"I was just thinking about your request in the thread on XXX, I wondered, so I can offer some more useful suggestions, if you could could share a little more about the interests and needs of your learner. Is there something he/she really motivated by, as that might be a great place to start?". 

You might ask something about the learner's age and culture. Again this depends on the feel of the conversation. You may want to offer an opportunity for a conversation, rather than make the teacher feel like they didn't give us enough information. Writing with a positive spin about the learner, rather than focusing on what the learner can't do is always desirable.

3. Share advice/support in a public forum

If you begin working alongside the teacher behind the scenes, you can then possibly share tools and suggestions - back in the public forum, with an acknowledgement of the discussions had behind the scenes, if that feels appropriate. 

Ideally we want the teacher/s making the requests not to feel 'shown up' by the responses, but to feel that the question they asked was valuable to others and that they are not alone.

Edit, refine, improve, review

The other beauty of online communities like edSpace, is that we can edit our comments and add and take away from them. We can add extra links and pictures and diagrams at a later stage. We can refine our thinking and ask others what they think. Our replies and posts contribute to this amazing body of knowledge. It is pretty cool.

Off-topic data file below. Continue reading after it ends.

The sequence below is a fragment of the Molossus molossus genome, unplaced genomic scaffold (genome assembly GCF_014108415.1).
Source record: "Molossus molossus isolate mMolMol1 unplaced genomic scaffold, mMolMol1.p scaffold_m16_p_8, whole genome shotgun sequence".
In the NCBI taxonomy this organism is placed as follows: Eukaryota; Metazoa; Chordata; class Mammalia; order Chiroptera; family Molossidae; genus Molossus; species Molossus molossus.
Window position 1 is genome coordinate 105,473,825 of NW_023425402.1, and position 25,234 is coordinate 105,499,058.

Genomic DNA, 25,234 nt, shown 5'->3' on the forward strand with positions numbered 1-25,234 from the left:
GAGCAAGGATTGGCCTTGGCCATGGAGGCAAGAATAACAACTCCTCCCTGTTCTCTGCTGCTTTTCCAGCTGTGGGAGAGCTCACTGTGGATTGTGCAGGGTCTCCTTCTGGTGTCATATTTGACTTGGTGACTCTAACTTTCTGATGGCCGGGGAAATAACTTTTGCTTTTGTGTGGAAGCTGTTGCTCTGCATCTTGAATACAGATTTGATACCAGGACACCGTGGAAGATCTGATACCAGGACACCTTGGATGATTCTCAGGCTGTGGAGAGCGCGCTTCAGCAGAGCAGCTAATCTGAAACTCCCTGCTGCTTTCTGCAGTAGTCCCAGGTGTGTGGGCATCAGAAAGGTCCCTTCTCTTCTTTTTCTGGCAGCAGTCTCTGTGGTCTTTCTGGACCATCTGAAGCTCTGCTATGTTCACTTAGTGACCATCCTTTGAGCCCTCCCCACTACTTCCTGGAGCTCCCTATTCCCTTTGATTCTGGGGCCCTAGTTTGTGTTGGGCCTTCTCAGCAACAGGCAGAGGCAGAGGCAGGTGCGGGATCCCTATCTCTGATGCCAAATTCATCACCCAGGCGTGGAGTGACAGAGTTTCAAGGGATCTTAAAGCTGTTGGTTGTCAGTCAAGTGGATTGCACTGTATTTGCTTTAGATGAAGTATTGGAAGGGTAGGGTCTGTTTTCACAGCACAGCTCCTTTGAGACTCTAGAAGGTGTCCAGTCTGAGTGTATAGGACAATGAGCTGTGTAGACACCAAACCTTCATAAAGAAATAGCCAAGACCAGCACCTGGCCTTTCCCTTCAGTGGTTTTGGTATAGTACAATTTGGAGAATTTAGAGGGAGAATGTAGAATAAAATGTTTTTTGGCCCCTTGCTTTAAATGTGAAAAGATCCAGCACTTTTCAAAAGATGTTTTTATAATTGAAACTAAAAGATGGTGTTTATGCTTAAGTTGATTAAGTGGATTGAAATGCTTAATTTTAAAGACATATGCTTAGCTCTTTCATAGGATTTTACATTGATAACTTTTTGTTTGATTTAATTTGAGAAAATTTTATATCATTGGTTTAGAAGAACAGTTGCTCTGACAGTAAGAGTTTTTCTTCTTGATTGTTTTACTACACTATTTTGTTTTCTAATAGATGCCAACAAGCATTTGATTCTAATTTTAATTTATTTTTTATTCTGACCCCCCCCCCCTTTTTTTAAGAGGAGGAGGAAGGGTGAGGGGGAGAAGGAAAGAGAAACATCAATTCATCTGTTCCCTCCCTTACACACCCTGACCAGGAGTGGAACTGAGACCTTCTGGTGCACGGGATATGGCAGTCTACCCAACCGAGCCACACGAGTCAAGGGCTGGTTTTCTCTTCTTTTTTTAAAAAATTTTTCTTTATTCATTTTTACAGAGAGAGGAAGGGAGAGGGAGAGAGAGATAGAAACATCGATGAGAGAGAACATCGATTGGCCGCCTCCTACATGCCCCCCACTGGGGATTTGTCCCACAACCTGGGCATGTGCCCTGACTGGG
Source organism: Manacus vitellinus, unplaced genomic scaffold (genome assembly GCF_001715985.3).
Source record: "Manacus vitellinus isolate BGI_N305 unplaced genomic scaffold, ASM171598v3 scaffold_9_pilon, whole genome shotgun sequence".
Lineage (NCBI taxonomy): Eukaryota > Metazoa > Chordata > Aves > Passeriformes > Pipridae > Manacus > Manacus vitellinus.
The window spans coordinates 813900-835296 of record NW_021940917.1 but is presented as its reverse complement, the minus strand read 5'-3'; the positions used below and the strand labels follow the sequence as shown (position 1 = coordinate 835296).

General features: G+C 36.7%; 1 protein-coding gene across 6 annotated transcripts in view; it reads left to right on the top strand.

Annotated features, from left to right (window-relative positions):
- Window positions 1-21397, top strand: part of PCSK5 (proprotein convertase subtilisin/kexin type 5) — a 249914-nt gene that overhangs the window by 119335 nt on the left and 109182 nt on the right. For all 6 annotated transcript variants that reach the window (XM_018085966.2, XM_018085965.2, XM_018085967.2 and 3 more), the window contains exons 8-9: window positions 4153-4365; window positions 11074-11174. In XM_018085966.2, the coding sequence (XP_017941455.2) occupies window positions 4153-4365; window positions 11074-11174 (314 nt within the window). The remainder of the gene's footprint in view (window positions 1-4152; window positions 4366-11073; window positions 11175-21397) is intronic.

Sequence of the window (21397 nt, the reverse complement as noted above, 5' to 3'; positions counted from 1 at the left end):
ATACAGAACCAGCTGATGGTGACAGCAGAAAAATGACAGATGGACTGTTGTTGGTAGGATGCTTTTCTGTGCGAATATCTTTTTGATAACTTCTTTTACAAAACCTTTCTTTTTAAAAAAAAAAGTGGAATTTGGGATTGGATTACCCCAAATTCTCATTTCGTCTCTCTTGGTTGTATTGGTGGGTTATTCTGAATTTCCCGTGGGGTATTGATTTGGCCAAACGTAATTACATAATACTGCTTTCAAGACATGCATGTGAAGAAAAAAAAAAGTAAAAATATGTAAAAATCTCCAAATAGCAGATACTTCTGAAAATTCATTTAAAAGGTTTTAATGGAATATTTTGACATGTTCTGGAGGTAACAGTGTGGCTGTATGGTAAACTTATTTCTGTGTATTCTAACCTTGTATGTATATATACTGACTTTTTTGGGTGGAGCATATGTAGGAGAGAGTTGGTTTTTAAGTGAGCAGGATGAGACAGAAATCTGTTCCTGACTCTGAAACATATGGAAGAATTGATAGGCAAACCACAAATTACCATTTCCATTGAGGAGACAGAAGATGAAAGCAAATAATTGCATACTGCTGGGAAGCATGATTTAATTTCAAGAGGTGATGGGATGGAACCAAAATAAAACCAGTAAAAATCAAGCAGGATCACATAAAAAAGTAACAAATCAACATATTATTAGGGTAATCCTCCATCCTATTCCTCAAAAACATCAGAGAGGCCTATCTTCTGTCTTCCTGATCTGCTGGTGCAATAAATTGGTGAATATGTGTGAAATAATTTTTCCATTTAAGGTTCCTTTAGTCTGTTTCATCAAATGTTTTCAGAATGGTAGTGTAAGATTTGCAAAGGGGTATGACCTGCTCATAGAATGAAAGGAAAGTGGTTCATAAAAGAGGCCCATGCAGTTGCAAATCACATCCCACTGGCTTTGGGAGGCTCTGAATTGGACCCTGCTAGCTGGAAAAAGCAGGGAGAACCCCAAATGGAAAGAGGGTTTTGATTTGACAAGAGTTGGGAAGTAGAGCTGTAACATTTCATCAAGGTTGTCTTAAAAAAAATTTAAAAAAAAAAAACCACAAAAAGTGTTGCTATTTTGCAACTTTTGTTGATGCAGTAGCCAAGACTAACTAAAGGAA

So have a think about how you are rocking in it in edSpace. Maybe take the bullet points above and hold them up against what you are writing. No whipping allowed. We all constantly revise what I write. It's just a great journey.


  5 Tips for posting online 


  1. Bear your audience and purpose in mind: provide them with a clear reason to read. What's in it for them?
  2. Keep it succinct, short and engaging: Most people skim and scan online. Provide images/embed multi-media and links to further reading or resources instead of loads of text. Aim to keep it short enough to be read on an laptop screen without scrolling (above the crease)